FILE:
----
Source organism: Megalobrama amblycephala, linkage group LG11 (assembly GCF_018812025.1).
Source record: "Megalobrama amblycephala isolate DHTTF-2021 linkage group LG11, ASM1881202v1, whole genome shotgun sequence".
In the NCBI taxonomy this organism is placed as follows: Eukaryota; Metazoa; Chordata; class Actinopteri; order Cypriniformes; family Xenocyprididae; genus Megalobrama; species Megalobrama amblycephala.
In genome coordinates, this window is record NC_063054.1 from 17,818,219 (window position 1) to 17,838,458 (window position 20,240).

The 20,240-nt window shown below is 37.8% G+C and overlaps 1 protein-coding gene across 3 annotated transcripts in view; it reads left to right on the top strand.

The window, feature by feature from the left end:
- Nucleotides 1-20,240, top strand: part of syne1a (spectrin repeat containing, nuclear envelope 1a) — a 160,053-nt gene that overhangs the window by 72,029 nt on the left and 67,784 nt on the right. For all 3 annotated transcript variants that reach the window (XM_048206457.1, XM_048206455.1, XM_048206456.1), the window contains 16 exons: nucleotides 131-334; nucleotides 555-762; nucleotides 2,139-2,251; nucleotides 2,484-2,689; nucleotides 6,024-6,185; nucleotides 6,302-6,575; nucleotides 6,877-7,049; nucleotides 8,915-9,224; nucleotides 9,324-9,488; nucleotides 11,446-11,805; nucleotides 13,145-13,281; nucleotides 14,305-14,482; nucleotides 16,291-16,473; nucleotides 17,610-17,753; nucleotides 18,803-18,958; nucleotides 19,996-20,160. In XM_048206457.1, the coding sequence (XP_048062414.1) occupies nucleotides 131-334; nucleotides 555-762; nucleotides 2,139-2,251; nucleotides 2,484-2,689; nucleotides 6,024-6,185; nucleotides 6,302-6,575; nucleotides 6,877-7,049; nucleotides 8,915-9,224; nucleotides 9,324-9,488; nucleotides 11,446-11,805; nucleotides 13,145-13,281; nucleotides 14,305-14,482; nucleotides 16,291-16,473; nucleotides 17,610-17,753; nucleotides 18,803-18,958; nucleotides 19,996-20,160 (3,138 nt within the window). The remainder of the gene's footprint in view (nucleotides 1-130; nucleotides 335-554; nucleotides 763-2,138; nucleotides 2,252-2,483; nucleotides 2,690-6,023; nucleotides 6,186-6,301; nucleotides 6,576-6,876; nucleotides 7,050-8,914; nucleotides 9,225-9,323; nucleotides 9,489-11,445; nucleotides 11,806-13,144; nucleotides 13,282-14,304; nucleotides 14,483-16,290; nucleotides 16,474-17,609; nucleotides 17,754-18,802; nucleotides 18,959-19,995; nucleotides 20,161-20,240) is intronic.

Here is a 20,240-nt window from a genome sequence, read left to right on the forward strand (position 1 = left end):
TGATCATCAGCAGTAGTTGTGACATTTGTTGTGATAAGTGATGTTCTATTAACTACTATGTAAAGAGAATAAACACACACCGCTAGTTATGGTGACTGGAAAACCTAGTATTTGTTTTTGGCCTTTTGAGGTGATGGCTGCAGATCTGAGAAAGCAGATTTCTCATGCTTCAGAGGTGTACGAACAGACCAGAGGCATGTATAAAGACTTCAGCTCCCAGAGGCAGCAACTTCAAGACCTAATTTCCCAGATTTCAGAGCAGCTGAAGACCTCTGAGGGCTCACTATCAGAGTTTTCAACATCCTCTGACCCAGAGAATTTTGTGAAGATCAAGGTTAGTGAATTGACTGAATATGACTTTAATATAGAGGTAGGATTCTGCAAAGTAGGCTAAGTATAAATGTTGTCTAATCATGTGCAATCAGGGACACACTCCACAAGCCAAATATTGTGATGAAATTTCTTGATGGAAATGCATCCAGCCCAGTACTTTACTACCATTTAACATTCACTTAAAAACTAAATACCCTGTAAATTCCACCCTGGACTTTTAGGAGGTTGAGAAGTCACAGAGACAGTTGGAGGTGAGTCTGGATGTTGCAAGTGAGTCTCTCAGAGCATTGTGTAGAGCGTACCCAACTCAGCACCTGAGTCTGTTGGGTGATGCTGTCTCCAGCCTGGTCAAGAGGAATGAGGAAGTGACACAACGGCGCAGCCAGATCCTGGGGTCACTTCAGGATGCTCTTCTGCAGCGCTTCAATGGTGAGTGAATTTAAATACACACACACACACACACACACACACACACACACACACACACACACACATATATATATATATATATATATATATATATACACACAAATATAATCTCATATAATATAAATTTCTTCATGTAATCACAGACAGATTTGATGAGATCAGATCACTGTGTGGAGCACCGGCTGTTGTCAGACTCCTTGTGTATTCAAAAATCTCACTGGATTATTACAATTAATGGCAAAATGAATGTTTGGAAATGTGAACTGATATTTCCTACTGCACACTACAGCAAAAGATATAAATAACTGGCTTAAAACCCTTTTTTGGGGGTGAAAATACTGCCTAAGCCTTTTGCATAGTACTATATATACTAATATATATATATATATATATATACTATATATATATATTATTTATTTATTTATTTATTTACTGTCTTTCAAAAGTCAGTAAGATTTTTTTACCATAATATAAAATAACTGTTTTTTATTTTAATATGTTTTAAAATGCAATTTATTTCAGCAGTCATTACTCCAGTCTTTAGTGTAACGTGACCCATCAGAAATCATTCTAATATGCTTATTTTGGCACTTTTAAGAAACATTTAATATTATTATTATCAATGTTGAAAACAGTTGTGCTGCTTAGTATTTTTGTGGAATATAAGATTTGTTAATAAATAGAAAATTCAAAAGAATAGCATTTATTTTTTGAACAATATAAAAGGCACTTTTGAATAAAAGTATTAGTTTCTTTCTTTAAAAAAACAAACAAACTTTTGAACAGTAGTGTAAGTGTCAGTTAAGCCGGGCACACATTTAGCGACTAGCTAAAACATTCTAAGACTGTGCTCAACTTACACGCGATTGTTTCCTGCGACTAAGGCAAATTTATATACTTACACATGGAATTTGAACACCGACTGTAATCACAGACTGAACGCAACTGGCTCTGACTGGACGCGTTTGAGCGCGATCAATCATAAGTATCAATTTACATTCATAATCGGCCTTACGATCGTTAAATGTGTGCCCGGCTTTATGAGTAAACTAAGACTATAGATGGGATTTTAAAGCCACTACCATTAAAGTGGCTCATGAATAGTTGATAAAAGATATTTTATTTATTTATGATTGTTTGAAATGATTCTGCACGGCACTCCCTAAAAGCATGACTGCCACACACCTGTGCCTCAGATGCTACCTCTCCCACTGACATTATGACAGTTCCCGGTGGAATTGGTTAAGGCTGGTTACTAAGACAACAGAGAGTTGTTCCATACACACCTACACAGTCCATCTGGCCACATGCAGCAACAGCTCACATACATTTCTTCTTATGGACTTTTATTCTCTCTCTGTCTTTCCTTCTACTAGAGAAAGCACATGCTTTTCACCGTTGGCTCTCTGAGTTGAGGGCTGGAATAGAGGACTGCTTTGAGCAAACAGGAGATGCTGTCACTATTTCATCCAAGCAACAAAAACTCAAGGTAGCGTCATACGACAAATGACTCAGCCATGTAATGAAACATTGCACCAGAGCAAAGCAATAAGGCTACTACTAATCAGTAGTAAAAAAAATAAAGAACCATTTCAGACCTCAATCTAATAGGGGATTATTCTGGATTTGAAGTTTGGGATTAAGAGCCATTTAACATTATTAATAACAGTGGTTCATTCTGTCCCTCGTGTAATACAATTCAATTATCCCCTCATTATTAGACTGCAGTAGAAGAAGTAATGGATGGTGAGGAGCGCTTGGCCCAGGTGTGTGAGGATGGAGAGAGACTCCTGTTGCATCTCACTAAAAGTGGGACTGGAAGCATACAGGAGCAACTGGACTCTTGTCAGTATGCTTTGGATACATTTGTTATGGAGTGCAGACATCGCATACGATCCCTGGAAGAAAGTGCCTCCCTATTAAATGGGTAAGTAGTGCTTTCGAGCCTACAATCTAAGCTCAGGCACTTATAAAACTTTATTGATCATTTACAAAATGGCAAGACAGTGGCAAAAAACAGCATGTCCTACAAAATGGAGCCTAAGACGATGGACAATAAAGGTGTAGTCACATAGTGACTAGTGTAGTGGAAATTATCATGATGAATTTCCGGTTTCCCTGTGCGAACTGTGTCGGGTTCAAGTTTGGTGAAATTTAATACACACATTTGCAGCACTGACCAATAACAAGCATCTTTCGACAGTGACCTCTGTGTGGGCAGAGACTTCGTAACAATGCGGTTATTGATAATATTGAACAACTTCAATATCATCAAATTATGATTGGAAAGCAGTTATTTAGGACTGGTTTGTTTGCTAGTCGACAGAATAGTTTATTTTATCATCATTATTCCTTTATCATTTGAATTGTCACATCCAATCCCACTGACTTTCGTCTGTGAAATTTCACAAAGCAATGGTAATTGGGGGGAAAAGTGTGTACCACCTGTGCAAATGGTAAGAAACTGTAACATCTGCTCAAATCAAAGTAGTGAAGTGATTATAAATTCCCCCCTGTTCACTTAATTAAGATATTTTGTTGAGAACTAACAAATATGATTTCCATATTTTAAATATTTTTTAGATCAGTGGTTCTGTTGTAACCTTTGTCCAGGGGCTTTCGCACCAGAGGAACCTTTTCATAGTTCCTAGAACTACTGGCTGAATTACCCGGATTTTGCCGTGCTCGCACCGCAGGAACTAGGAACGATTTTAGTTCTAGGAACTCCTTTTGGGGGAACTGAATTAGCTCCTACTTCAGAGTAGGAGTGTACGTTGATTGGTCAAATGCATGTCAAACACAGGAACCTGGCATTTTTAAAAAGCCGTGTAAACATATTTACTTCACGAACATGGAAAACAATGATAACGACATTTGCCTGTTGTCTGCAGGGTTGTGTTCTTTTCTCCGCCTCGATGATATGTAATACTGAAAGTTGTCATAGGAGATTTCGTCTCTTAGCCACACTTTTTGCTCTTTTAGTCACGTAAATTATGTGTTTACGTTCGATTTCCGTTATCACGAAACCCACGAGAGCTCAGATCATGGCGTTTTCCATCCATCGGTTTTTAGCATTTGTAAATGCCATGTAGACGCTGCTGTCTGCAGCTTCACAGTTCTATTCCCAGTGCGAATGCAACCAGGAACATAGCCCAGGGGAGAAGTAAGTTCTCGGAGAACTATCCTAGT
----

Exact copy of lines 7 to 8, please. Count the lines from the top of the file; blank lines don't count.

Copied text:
- Nucleotides 1-20,240, top strand: part of syne1a (spectrin repeat containing, nuclear envelope 1a) — a 160,053-nt gene that overhangs the window by 72,029 nt on the left and 67,784 nt on the right. For all 3 annotated transcript variants that reach the window (XM_048206457.1, XM_048206455.1, XM_048206456.1), the window contains 16 exons: nucleotides 131-334; nucleotides 555-762; nucleotides 2,139-2,251; nucleotides 2,484-2,689; nucleotides 6,024-6,185; nucleotides 6,302-6,575; nucleotides 6,877-7,049; nucleotides 8,915-9,224; nucleotides 9,324-9,488; nucleotides 11,446-11,805; nucleotides 13,145-13,281; nucleotides 14,305-14,482; nucleotides 16,291-16,473; nucleotides 17,610-17,753; nucleotides 18,803-18,958; nucleotides 19,996-20,160. In XM_048206457.1, the coding sequence (XP_048062414.1) occupies nucleotides 131-334; nucleotides 555-762; nucleotides 2,139-2,251; nucleotides 2,484-2,689; nucleotides 6,024-6,185; nucleotides 6,302-6,575; nucleotides 6,877-7,049; nucleotides 8,915-9,224; nucleotides 9,324-9,488; nucleotides 11,446-11,805; nucleotides 13,145-13,281; nucleotides 14,305-14,482; nucleotides 16,291-16,473; nucleotides 17,610-17,753; nucleotides 18,803-18,958; nucleotides 19,996-20,160 (3,138 nt within the window). The remainder of the gene's footprint in view (nucleotides 1-130; nucleotides 335-554; nucleotides 763-2,138; nucleotides 2,252-2,483; nucleotides 2,690-6,023; nucleotides 6,186-6,301; nucleotides 6,576-6,876; nucleotides 7,050-8,914; nucleotides 9,225-9,323; nucleotides 9,489-11,445; nucleotides 11,806-13,144; nucleotides 13,282-14,304; nucleotides 14,483-16,290; nucleotides 16,474-17,609; nucleotides 17,754-18,802; nucleotides 18,959-19,995; nucleotides 20,161-20,240) is intronic.

Here is a 20,240-nt window from a genome sequence, read left to right on the forward strand (position 1 = left end):